Personally, I see this as a great opportunity for the return of the mom and pop store. All of these toy producers are in a bad spot which leaves a perfect opportunity for negotiated prices to potential dealers. If companies like Hasbro and Mattel were smart, they would start embracing this option sooner rather than later.

In a way there is also another good side to this. It forces said toy producers to focus on good quality toys which are all but guaranteed to sell. They can't produce three hundred thousand random peg warmers and only one hundred thousand of the popular character everyone wants. Those who would be willing to stock their toys would shut that nonsense down quickly when faced with a ton of merchandise they can't sell. Like I said, all the negotiation power is in the hands of the few retailers who can dictate the future of toys and will hopefully do so for the positive.

Is it sad to see Toys R' Us go? Honestly, not really. For me the store has been dead and gone for quite a few years at this point. I can't tell you the last thing I bought from them or even when. For me I've already been visiting a grave site for years. Now I'm to the point where it's time to stop going by and simply move on to bigger better things.

Click "HERE" to go back to the home page. For more posts related to this one, please click the labels below.


Click "HERE" to go back to the home page. For more posts related to this one, please click the labels below.

Tuesday, March 13, 2018

The Last Jedi Digital Release Is Here!

Fans of Star Wars: The Last Jedi will be pleased to hear the digital version is available as of today. "Download" it from your favorite online streaming service for about $19.99 to $24.99.

Though it is far from my favorite Star Wars film in the franchise, I have to admit it is growing on me. I also have to admit I have already watched it three times today.

Click "HERE" to go back to the home page. For more posts related to this one, please click the labels below.

Monday, March 12, 2018

Peter Pan (Sears)

Peter Pan

LOL! Dig that fro on Peter Pan! Can you see him busting into Wendy's bedroom window in the 70's? First, he kicks in the window with his massive six inch platform shoes and bell bottoms. As Wendy springs up in her bed to a sitting position, he quickly snaps to a John Travolta / Saturday Night Fever pose - Finger pointing straight up in the air. He then says, "Hey groovy mama, I'm the Pan, can ya dig?" Followed by a snort of coke off his excessively long pinky finger nail, and the line, "I'm off to Neverland, baby."

Okay, maybe that's far out in left field, but this is certainly the image that pops into our heads when looking at this 1988 line of Peter Pan dolls released exclusively through Sears. Really the only stand out here in terms of not being laughable is Captain Hook. As for Tinkerbell, when did she grow into a four foot tall emo? Wendy could easily be mistaken as generic / random girl doll number 6,429...And again, that hair on Peter! Yikes!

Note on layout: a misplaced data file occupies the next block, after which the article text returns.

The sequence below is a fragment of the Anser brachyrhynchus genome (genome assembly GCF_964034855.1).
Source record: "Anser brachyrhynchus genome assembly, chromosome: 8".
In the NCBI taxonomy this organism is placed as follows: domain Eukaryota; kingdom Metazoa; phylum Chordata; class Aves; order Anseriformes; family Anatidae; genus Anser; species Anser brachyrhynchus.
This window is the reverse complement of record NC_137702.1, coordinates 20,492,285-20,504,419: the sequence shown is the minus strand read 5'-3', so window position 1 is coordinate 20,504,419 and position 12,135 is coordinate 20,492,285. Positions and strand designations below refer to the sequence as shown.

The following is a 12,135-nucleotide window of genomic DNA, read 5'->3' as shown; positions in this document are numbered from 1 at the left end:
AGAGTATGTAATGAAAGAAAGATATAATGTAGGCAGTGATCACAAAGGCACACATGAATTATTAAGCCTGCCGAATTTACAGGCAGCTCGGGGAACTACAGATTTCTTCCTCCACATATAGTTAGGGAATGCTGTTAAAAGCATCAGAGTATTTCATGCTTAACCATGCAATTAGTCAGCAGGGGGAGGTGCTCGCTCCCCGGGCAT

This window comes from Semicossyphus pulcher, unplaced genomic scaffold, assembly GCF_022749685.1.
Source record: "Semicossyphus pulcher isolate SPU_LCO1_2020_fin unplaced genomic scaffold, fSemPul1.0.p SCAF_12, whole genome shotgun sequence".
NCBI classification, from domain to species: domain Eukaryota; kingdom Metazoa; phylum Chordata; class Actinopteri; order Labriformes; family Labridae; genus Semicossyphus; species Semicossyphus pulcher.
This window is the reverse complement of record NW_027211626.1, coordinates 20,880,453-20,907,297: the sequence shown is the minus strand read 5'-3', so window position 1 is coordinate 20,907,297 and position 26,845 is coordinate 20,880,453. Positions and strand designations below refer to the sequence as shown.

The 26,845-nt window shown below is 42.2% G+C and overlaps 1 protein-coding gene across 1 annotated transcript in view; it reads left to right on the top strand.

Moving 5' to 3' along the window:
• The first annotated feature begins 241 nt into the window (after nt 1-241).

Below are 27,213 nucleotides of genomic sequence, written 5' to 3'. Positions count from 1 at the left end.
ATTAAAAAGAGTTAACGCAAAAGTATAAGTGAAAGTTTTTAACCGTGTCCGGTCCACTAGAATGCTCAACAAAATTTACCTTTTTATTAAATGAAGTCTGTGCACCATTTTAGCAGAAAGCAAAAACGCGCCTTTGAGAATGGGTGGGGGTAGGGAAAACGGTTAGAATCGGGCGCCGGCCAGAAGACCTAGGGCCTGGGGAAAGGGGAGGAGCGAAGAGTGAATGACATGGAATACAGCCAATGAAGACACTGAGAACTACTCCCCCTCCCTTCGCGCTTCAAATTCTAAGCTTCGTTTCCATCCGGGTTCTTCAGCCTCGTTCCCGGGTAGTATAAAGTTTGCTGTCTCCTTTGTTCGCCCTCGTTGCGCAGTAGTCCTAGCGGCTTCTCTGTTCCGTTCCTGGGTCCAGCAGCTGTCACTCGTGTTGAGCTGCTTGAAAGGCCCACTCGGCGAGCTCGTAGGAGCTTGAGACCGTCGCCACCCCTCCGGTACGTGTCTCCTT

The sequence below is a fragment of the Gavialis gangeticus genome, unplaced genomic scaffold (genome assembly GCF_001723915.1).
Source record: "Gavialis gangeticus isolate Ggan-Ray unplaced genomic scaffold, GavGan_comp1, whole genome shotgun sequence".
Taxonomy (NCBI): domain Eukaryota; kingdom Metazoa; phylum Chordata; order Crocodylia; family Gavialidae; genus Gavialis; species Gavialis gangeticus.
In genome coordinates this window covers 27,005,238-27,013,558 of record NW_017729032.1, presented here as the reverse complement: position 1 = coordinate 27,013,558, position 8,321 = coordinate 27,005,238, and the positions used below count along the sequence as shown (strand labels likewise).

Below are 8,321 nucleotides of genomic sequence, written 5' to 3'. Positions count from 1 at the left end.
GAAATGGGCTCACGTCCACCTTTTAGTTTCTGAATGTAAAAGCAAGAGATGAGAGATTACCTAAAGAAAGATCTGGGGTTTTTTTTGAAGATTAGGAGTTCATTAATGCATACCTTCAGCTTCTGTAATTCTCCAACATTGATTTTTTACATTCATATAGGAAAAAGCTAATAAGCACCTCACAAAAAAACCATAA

This is definitely one of those lines which stands out as the perfect example of how not to do it. We've seen plenty of lines prior to this one which has won this award, and it definitely wasn't the last. However, for 1988, it's definitely the winner!

Okay, it's not all bad. The packaging is actually pretty good for a Pan doll line. The use of artwork from the original Disney animated film is a nice touch on the green background...But it really only stands to accentuate what these figures should have looked like.

Sigh...We just can't say anything further about this line because we're trying so hard to not just blast it for being so comical.

Click "HERE" to go back to the home page. For more posts related to this one, please click the labels below.

Sunday, March 11, 2018

Where To Even Begin...


All logos, products, names, and descriptions are the property of their respective copyright and trademark holders. No infringement is implied. Photographs and articles (unless otherwise noted) are copyright of The Toy Box, and may not be used without prior written consent. This website and its pages herein are designed for educational purposes only. No items shown are for sale.

Market prices fluctuate daily, and the prices as listed herein are not intended to be a set point, but rather a benchmark of where prices were noted at during the time period in which the article in question was written/posted. The value of any item shown here is always subject to change based on supply and demand, as well as seller/buyer preference. We are not affiliated with any buyers/sellers, and have no influence on prices set by secondary market dealers or individual sellers.